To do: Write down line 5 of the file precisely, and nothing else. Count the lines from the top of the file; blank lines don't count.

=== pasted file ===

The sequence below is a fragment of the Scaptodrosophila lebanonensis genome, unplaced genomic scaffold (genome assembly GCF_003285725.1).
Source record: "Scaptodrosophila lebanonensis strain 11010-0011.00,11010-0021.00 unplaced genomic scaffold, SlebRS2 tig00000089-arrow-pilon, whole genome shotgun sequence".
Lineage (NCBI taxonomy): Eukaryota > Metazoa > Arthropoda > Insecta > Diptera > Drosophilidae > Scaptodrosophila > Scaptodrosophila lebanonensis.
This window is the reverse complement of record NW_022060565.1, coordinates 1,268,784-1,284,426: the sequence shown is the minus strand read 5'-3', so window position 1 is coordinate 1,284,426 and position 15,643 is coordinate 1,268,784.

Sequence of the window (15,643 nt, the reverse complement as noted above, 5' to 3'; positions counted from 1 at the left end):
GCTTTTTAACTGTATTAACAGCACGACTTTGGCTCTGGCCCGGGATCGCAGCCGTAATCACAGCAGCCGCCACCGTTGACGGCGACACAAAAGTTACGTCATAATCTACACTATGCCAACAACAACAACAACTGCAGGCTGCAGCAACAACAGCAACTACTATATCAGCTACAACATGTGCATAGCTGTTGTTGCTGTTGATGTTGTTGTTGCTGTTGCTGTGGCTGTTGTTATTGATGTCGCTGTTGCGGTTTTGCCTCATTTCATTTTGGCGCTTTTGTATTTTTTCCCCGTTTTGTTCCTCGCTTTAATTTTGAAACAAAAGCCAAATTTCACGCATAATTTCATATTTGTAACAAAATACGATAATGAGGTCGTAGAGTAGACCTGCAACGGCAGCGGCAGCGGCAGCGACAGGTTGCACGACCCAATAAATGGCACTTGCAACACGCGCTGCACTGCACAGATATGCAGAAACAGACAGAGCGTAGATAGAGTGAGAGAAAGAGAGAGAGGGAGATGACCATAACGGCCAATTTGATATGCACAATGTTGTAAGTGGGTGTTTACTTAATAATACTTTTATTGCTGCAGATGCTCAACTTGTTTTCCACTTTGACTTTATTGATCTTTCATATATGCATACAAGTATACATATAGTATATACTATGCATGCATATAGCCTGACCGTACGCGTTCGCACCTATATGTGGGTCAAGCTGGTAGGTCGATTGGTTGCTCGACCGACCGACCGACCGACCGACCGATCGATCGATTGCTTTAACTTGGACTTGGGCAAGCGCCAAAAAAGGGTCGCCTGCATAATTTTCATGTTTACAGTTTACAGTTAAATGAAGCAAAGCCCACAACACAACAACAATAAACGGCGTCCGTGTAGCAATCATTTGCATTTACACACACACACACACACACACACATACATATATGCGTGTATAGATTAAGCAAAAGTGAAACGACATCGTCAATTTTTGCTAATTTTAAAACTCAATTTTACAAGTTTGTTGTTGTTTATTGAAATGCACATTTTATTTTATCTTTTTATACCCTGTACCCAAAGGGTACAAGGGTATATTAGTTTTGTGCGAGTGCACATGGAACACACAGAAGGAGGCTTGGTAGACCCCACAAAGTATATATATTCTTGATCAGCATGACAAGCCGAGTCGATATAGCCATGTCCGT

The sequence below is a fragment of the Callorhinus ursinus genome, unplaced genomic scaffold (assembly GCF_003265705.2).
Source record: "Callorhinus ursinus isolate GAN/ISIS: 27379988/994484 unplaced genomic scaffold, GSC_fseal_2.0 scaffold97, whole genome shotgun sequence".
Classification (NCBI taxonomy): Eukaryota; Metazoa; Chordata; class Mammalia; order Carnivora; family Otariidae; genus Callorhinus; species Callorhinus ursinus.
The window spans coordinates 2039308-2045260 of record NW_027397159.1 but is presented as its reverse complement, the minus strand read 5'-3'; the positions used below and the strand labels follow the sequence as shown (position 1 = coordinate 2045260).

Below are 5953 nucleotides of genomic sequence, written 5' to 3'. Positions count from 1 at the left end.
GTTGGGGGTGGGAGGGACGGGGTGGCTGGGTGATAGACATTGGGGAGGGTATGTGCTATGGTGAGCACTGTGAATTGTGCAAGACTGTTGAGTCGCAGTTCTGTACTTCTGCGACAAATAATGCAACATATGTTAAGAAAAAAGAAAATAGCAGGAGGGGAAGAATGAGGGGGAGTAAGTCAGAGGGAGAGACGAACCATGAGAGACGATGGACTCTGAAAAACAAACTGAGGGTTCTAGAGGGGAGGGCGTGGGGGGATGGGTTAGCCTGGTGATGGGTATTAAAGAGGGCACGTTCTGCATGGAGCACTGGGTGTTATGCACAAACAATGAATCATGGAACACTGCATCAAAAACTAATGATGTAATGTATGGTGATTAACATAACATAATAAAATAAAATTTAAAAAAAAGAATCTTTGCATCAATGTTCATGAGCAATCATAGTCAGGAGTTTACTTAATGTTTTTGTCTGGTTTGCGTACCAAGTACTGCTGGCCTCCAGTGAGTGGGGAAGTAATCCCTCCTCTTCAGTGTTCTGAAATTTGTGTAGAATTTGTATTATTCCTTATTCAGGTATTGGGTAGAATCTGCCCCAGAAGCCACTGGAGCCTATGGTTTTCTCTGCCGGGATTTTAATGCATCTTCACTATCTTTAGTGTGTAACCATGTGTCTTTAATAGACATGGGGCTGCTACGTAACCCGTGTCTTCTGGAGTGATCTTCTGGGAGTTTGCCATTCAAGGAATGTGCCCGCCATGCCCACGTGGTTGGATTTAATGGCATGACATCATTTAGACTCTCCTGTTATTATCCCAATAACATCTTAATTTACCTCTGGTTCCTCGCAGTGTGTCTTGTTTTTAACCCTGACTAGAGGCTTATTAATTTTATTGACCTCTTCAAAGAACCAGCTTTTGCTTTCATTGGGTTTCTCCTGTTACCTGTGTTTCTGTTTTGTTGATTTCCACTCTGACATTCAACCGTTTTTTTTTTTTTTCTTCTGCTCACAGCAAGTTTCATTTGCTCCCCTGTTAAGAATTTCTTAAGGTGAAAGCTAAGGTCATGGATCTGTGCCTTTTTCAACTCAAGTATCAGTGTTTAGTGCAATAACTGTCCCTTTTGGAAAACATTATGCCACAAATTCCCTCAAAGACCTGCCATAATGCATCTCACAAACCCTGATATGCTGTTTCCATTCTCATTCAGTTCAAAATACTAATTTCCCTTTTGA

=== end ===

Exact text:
Sequence of the window (15,643 nt, the reverse complement as noted above, 5' to 3'; positions counted from 1 at the left end):